High Court Grants permission for judicial review in legal challenge to long term use of Napier Barracks

The High Court has granted permission for a judicial review to proceed to a full hearing challenging the Home Office’s decision, without consultation, to continue using Napier Barracks as asylum accommodation for a further five years.

The Claimant is a local resident and a lead volunteer helping asylum seekers who are housed at Napier Barracks.

The Claimant is seeking to challenge the Home Secretary’s unilateral decision to extend her use of Napier Barracks near Folkestone in Kent for a further 5 years. She did so using emergency planning powers that avoided planning law controls and consultation with affected local people.

The High Court has granted permission for the claim to proceed to a full hearing on all grounds and the case will now receive fuller consideration at a substantive hearing.

The High Court has also made an order for expedition finding that it is in the public interest for any unlawfulness to be remedied as soon as possible. The Home Office will now file further evidence in the case before it goes to a final hearing later in early 2022.

Dan Carey of Deighton Pierce Glynn stated:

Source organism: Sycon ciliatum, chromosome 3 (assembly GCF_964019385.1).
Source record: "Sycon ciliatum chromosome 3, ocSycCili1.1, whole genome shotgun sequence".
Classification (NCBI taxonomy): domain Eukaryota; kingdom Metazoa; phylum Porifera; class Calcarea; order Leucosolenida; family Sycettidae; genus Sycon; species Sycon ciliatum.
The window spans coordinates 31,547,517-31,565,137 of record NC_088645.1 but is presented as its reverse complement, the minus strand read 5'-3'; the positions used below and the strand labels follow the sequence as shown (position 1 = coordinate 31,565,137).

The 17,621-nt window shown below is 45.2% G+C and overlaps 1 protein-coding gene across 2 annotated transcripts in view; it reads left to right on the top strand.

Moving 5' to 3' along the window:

Government inspectors, health experts and many others have highlighted the harm caused to asylum seekers by housing them in military camp settings such as Napier Barracks.  But there are also wider concerns about ‘othering’ asylum seekers in this way, and, for local people, about the use of this large site for this use over such a long period. Planning law controls are there to enable local people to have their say in such matters and I am pleased that the High Court has decided to give the legal challenge a full hearing.”

The Claimant is represented by Daniel Carey, Emily Soothill, and Olivia Duffield of Deighton Pierce Glynn, instructing Alex Goodman, Alex Shattock and Charles Bishop of Landmark Chambers.

The Claimant is Crowdfunding to cover the costs of bringing the legal challenge here:


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